Description: This study explores Sibelius's last and, perhaps, most enigmatic Symphony from historical (source-critical), Schenkerian, and transtextual perspectives. Through a detailed study of its genesis, musical architecture, and meaning, the author maintains that the Seventh, its composer, and its generative process, can best be understood as a series of verges: conceptual points of interaction between two or more forces. Verges between Sibelius's nature mysticism and the dramatic biographical circumstances of the period (1914-1924), between inspired and reasoned modes of composition, between genres (symphony and fantasy), between various form types, between tragic despair and hopeful yearning, between innovation and classicism, and between a host of other seeming oppositions, all define the Seventh Symphony and illuminate various facets of the composer's life and thought.
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The Aesthetics of Minimalist Music and a Schenkerian-Oriented Analysis of the First Movement "Opening" of Philip Glass' Glassworks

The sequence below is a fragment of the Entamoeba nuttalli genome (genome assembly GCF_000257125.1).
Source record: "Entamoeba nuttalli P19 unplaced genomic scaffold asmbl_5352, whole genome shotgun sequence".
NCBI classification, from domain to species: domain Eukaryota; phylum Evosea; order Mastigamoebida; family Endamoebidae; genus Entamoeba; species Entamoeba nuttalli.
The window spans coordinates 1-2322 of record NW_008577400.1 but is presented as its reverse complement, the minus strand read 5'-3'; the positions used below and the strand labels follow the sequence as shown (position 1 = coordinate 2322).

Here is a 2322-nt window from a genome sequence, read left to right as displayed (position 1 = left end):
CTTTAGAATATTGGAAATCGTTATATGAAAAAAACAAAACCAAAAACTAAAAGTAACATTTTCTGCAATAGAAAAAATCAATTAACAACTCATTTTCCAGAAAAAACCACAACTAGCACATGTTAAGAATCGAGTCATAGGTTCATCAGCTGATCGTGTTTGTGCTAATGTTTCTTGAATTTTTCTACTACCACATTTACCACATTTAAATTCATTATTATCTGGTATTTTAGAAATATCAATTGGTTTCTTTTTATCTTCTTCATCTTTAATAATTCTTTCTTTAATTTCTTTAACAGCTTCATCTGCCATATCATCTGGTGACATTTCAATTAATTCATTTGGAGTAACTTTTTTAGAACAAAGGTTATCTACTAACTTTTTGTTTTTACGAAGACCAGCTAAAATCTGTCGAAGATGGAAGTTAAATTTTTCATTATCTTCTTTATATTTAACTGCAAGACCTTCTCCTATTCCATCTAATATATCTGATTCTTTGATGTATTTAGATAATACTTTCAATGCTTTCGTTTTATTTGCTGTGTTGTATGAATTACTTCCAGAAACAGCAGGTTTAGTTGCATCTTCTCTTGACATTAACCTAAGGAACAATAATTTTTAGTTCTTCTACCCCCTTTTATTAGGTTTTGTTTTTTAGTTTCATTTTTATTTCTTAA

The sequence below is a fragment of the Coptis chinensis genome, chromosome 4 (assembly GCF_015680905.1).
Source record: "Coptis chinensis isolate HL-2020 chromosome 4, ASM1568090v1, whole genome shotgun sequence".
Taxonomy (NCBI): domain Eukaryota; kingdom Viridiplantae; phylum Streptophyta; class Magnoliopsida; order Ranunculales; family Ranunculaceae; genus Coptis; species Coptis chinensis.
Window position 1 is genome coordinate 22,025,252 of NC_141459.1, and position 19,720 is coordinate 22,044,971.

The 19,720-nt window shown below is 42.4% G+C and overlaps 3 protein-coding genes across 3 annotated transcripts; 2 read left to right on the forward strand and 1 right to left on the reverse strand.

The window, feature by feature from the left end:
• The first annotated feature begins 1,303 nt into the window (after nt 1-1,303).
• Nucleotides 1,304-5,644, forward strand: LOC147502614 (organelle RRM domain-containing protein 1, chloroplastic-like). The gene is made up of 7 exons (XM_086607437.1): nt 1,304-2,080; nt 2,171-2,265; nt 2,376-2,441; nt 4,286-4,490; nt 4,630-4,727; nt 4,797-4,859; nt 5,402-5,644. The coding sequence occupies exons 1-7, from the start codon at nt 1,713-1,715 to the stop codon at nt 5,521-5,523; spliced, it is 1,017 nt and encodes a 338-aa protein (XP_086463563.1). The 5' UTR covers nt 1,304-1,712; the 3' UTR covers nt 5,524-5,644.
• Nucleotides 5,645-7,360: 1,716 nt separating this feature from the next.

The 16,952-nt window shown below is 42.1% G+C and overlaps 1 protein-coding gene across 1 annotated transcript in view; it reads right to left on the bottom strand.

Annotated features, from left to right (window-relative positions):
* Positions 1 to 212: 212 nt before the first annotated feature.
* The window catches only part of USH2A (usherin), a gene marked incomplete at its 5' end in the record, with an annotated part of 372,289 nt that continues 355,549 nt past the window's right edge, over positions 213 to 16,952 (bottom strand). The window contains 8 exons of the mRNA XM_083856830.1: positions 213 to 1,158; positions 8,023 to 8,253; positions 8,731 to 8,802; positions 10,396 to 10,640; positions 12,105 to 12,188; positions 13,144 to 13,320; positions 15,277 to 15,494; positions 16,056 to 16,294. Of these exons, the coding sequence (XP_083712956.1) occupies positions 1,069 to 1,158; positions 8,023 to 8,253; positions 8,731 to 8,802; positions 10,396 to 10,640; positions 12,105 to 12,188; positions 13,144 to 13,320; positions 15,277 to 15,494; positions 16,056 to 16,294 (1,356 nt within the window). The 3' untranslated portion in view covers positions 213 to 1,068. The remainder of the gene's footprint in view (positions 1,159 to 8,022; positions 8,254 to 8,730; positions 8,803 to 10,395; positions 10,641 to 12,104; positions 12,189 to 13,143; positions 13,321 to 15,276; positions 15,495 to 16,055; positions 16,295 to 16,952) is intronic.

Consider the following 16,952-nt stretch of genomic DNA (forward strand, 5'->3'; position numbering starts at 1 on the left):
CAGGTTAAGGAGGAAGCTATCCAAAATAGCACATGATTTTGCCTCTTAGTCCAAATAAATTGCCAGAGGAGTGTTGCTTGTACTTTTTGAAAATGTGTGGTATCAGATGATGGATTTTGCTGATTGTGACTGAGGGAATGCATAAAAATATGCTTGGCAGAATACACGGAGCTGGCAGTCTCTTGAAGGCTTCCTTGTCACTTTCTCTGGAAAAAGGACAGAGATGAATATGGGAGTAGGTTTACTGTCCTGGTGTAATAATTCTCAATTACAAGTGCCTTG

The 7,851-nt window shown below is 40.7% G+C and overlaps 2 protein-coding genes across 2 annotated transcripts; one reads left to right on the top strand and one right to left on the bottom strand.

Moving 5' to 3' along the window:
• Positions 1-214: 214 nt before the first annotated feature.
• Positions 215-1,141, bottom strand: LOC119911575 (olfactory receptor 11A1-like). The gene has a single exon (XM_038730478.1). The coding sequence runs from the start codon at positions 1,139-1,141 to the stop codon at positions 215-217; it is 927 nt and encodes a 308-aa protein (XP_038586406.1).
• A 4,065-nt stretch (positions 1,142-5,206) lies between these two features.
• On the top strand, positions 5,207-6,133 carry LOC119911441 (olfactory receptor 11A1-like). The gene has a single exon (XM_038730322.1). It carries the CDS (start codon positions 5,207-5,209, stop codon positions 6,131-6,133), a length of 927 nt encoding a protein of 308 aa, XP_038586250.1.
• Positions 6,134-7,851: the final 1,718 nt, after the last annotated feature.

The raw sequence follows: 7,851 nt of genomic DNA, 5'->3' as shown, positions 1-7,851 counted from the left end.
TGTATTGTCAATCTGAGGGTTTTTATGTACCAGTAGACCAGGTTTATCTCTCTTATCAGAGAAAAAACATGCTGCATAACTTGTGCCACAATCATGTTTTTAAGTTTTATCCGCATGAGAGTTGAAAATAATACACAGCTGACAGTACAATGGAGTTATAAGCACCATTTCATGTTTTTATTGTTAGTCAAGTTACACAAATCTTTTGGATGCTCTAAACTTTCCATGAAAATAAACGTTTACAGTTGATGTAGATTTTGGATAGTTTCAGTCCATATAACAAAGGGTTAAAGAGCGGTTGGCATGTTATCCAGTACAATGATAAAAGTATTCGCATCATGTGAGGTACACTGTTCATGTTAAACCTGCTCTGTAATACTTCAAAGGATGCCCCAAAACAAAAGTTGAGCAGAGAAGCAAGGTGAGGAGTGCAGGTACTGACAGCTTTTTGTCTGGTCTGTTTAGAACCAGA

The Aesthetics of Minimalist Music and a Schenkerian-Oriented Analysis of the First Movement "Opening" of Philip Glass' Glassworks

Date: May 2009
Creator: Wu, Chia-Ying
Description: Philip Glass' Glassworks (1981) is a six-movement composition for two flutes, two soprano saxophones/clarinets, two tenor saxophones/bass clarinets, two French horns, violas, cellos, and the DX7 electric piano. Glassworks consists of six movements titled "Opening," "Floe," "Island," "Rubric," "Facades," and "Closing." This thesis covers the first movement "Opening." Repetition in musical minimalism confronts traditional prescriptive codes of tonal music and post-tonal music. While challenging the traditional codes, repetition in musical minimalism established new codes for listening to minimal music. This thesis explores the implications of these ideas.
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Rachmaninoff's Rhapsody on a Theme by Paganini, Op.43; Analysis and Discourse

Rachmaninoff's Rhapsody on a Theme by Paganini, Op.43; Analysis and Discourse